"He left the court for 30 minutes, not me, but I ended up the bad guy again. It's not easy to pull that off but he's an expert. There should be books written about it as an inspiration. I thought I'd seen pretty much everything until this happened. He has manipulated crowds against me for years, he gets them thinking `Poor Jimmy'.

"We haven't spoken since. I'm quite upset that apparently he's upset at me for reasons I don't understand. But that's Jimmy. This sort of thing is always what he has needed, to really dislike an opponent and believe everybody is screwing him. So he is in his element right now. He seems to be reverting to what I became used to before he started to make an effort to be friendly."

McEnroe, though, acknowledges a debt to Connors. "I've learned a lot of things from Jimmy, for example the effort level. I have never seen anybody try as hard as him. No matter how hard I tried, and I consider that pretty hard, it didn't match up to him. So once again he was one up on me.

"He is still playing amazing tennis. I have no idea how he does it, he's incredible. He must put a lot more time into it than he admits to. He is still obsessed with the game.

"I don't see myself doing this for more than another year or two because you can't half-ass it, you have to commit to 8 to 10 tournaments or forget about it. I'll be 40 in February but I'm playing well and I'm proud of the way I've reclaimed my confidence and fitness. I can foresee myself doing this to the point where I go out there and people say `My God, that guy is 42 years old and he can still kick my ass'."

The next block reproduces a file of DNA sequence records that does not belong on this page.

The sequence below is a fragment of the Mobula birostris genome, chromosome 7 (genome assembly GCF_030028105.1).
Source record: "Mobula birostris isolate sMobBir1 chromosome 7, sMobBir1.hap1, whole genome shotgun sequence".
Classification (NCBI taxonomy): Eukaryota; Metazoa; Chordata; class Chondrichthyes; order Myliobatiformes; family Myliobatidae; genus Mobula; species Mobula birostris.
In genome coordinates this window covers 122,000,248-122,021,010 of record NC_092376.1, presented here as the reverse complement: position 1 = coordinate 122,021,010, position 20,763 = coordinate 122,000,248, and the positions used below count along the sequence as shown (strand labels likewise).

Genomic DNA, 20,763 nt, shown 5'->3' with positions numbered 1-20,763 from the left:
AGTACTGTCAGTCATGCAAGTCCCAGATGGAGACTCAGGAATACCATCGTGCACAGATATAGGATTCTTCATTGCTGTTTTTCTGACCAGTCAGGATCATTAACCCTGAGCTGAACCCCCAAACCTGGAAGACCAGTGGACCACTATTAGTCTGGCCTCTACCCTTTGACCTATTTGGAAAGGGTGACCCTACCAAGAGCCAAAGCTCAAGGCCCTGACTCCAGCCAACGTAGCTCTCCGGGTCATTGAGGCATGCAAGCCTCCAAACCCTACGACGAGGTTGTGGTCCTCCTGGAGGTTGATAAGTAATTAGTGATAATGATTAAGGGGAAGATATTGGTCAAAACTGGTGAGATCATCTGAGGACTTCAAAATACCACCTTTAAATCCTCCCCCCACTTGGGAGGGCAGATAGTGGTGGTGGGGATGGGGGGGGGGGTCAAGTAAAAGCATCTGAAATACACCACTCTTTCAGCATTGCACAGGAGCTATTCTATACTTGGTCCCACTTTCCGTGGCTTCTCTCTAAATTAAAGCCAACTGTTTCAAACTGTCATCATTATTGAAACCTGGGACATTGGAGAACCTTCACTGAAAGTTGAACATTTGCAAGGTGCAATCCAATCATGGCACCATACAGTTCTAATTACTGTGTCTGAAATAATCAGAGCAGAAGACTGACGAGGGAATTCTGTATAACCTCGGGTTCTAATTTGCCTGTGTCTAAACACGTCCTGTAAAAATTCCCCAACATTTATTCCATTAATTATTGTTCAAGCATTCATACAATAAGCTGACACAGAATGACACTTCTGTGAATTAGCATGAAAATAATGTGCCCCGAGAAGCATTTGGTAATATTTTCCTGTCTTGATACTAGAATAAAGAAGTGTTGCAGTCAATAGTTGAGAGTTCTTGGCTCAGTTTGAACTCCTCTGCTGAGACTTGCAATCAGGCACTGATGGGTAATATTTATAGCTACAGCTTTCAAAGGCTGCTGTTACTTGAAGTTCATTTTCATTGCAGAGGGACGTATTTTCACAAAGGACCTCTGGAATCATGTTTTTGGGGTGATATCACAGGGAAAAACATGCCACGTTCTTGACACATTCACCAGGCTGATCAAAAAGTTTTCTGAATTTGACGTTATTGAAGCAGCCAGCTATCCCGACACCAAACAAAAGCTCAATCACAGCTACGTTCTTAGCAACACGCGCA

McEnroe believes he could still hold his own on the professional circuit, especially in doubles. "I watch these guys and I'm not too impressed. When I saw the names of the people playing in the World Doubles Championships last week I almost fell over laughing."

He would also take on the captaincy of the US Davis Cup team if asked. "I am amazed Tom Gullikson was given the job again after the shambles of the defeat against Italy. But if the US Tennis Association don't have the balls to pick me, pick Stan Smith. He was a great Davis Cup player and has wanted the job for 15 years. "Putting the captaincy aside, I am still a better player than any of the people they have used in Davis Cup doubles since I stopped playing. I could lose just as easily as them but at least I would add some excitement."

Meantime, McEnroe is confident of winning again in London this week, and suggests that now that Borg has withdrawn Connors should be the man to take his place. "He's still my number one competitor so it would be appropriate, and it would add to the tension and excitement, which is ultimately what it's all about. Let's see the best guys."

One way to ensure Connors' participation, in McEnroe's opinion, would be to make the London occasion the Masters event of the Seniors tour. At present the Masters is staged in Naples, Florida, the following March, but next year will be the last for that venue.

"It doesn't make sense, that three-month gap," he said. "London would be a fantastic place to end the Tour's year. To have it some place like the Albert Hall would be fantastic. But you've got to get Jimbo there. I think I'm tops at the moment but Jimmy is right there and I can't discount him or what he's done."

In addition to his other time- consuming interests such as his art gallery, his TV commentating and his five children, McEnroe says he would like to open a tennis academy in the New York area. "I would like to get together some of the best kids in the country, maybe even the world. We haven't had a player from the New York area in 15 years, it's embarrassing. I've seen tennis clubs close in Manhattan and garages put up in their place and I'd sure like to be part of reversing that trend. I've been looking around for a site but I'm not quite ready for a total commitment of hitting with kids yet."

For the moment, John McEnroe remains keen to hit with, and beat, the bigger boys.